Wheat output in India is expected to decline this year, with less sowing and the likelihood of less yield due to adverse climate in the rabi season.
The Union agriculture ministry says sowing as of January 28 was on 29.25 million hectares, down 4.4 per cent from a year before. And, less of soil moisture, due to less rain in the monsoon, would mean less germination of pods. Beside, a warmer winter would affect growth of bulbs in the standing crop.
“We estimate a sizable decline in output but there is no need to ring alarm bells at this point, as productivity might recover with resurgence in cold,” said Veena Sharma, executive secretary, Roller Flour Millers Federation of India.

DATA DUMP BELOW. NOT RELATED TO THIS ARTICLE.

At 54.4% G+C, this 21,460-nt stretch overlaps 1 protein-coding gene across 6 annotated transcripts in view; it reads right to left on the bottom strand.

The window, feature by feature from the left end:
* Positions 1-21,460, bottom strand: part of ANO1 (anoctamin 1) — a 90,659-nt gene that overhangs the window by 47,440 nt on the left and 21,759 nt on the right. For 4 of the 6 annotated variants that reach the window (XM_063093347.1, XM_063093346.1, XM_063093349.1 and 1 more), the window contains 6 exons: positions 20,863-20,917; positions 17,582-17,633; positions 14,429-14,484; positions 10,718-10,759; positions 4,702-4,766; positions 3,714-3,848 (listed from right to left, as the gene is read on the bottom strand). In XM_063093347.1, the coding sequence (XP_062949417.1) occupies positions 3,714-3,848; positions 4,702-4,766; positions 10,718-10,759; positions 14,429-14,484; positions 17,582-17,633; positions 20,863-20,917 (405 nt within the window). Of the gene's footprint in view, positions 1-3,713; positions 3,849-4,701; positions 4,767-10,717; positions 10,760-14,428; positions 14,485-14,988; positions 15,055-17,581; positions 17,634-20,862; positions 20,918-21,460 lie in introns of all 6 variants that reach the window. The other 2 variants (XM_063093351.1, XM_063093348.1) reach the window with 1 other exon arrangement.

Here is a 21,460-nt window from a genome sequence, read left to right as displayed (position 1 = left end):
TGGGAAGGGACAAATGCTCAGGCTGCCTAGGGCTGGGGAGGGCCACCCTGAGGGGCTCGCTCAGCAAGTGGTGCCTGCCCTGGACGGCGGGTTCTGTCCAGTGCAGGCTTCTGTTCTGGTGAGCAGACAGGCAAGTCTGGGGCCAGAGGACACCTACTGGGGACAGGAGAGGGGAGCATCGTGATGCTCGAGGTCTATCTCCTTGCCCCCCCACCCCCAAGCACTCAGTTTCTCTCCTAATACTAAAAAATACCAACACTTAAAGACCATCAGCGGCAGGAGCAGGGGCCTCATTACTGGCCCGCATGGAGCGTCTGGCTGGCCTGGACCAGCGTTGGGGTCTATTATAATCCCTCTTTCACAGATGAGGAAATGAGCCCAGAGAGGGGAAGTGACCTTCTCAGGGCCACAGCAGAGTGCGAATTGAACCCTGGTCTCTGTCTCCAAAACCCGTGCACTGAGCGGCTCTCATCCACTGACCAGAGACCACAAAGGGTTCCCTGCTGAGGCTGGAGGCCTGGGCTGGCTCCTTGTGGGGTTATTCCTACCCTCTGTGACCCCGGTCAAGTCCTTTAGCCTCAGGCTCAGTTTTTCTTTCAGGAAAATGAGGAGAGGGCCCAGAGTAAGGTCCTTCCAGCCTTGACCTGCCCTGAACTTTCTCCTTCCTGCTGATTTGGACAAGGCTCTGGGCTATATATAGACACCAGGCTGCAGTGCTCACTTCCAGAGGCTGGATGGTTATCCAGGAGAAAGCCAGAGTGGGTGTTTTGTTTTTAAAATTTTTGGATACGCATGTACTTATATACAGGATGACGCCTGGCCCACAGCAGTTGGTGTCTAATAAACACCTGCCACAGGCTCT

Even a five per cent decline in output would mean the lowest since 2009-10. The ministry’s fourth advance estimate was of wheat output at 88.94 million tonnes for 2014-15, down from the all-time record of 95.85 mt in 2013-14. The government’s target for the current year is six per cent higher than the reduced 2015 crop. Less irrigation supply in the main reservoirs had delayed planting.
“A second straight year of decline in output will be the first one in four decades and we might have to undertake record imports,” said Ritesh Jain, chief investment officer, Tata Asset Management.
Stock with the Food Corporation of India is 20.3 mt, a four-year low.
Amid expectation of a price rise, flour millers have urged the government to exempt wheat from import duty or lower it to the earlier level of 10 per cent from the current 25 per cent, revised last year.
The price for delivery in March on the Chicago Board of Trade fell to $4.55 a bushel on Tuesday, the lowest level for the most active contract since June 2010. Wheat futures for delivery in the near month was traded at Rs 1,598 a quintal on the benchmark National Commodity & Derivatives Exchange on Wednesday.